The worst API ever?

A chilling tale of lax login controls on an API that could expose sensitive health data for thousands of customers.

The worst API ever?

As we approach the end of the year, it's often the case that we look back and chat with colleagues about the highs and lows of the last twelve months. One such friend recently shared a story with us about the worst API they found in the wild during 2023. Could this be the worst API ever?

We all know that APIs should have a concrete and carefully planned design that meets certain usability and, most importantly, security criteria. The foundation of API development is a carefully structured design with specifications and proper documentation that offers clarity to the developers. We all know that right?

Well, this is a story of how the most basic security holes and design flaws can expose an API to massive vulnerabilities. And how such simple errors can have dire consequences.

The API in question was an internal API, used for aggregating medical documents from customers. It includes medical bills and exam results, which also means an enormous amount of PII. Each employee of the organization has an account with which they can access the web application that utilizes this API for managing the customer documents.

With more than 36,000 individual customers, we are talking about a lot of sensitive medical  information.

For this, or any organization, managing customers’ PII and sensitive data is critical, not only because of regulatory requirements but also for ensuring customers' trust and avoiding the reputational damage associated with leaking sensitive medical data.

Flawed login design

At the crux of this vulnerability, which was fortunately discovered during a periodic pen test by outside contractors, was a flawed login design.

The API handled the login process of the web application. The web application front-end prompted the user to input their credentials, i.e. a username and a password, to login. A common username/password pair that web application developers use is admin:admin. It is a common mistake for developers to leave default and/or easy passwords on important application accounts, so that they don't lose access if someone forgets the password.

Submitting the username/password pair would allow any user to login with the admin:admin credentials. But is this a case of default/weak credentials? Looking at the raw HTTP request to the API revealed that:

POST /api/v1/login


The API server was only validating the existence of the username. Thus, any attacker who knew any username could gain access to that account without the needing a password.

This issue was the product of bad design and bad development team communication. Applications that offer password fields often foster a false sense of total security. Keeping updated documentation and communicating the development status between the engineers would probably have prevented such a mistake.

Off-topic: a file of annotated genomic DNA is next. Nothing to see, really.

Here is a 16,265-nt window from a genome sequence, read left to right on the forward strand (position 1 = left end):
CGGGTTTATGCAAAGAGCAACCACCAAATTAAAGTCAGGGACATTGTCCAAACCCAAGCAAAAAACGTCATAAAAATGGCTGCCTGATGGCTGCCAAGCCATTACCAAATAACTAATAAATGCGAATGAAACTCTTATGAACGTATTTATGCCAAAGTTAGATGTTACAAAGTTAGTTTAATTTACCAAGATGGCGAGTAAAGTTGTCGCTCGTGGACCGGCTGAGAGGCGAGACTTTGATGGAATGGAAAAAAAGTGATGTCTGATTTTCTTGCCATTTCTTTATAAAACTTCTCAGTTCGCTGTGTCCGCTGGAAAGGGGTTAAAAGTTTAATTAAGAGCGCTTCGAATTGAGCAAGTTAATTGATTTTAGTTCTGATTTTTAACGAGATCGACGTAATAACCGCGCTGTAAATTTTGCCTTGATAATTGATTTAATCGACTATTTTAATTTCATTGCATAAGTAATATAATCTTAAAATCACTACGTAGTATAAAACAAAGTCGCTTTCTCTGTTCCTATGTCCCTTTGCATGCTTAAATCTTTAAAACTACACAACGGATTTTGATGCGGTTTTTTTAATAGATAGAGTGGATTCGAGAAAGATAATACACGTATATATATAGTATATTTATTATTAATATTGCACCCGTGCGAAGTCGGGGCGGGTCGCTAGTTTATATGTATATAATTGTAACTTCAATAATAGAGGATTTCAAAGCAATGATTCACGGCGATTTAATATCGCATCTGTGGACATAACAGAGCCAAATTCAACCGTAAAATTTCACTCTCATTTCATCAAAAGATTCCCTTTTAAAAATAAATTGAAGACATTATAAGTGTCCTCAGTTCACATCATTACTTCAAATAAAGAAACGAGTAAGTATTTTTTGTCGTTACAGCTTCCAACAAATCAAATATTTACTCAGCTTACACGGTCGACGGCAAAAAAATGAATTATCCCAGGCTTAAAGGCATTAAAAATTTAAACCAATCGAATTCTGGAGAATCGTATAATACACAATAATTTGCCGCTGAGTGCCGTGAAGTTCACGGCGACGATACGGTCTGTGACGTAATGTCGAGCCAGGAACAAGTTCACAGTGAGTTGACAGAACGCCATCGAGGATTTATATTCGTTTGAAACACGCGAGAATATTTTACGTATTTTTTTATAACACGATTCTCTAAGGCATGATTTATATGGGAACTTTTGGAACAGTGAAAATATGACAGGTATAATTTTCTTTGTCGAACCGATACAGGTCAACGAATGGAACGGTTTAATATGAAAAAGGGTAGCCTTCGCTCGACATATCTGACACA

Internal APIs are just as important as Internet-facing APIs. Although the risk of exploiting a vulnerable API on the internet is great, there are equally devastating risks within a corporate network, such as compromised machines, and insider threats.

Unlimited access through unauthenticated SQL injection

The previous vulnerability required the attacker to know an application username. Even though they could access the ADMIN account, there were other accounts worth exploring, such as accounts with "SUPERADMIN" rights.

The login endpoint was vulnerable to a simple SQL injection.

POST /api/v1/login

{"user":"' or '1'='1';#"}

This not only allows the attacker to authenticate as the first user in the database but also for the application to return all usernames registered in the database, along with their access rights. Among them were also "SUPERADMIN" users. The combination of the two findings would allow an attacker to gain unlimited access to any account in the application and disclose any PII found there.

SQL injection is part of the 2019 OWASP API Top 10, but not the 2023 API Top 10. Perhaps injection should have remained on the list, as it is encountered often on production APIs. Following coding security best practices, input filtering and validation, and utilizing API protection tools can protect your organization from injection and malicious input issues.

Mitigation and recommendations

Organizations that are building modern, API-backed web applications need to assume that attackers can and will find the API backends. Organizations should also assume that the attackers will use increasingly sophisticated and automated tools to launch attacks - from credential stuffing to injection to unauthenticated abuse - against the API.

With this in mind, organizations need to maintain continuous visibility over all the APIs in production and in use, as well as constantly testing the security design of the APIs for common risks like these. 

If you want to get on top of your API security to avoid catastrophes like this, make sure to schedule your free demo with FireTail here. See how FIreTail can help you take charge of your security posture and stay on top of it for 2024.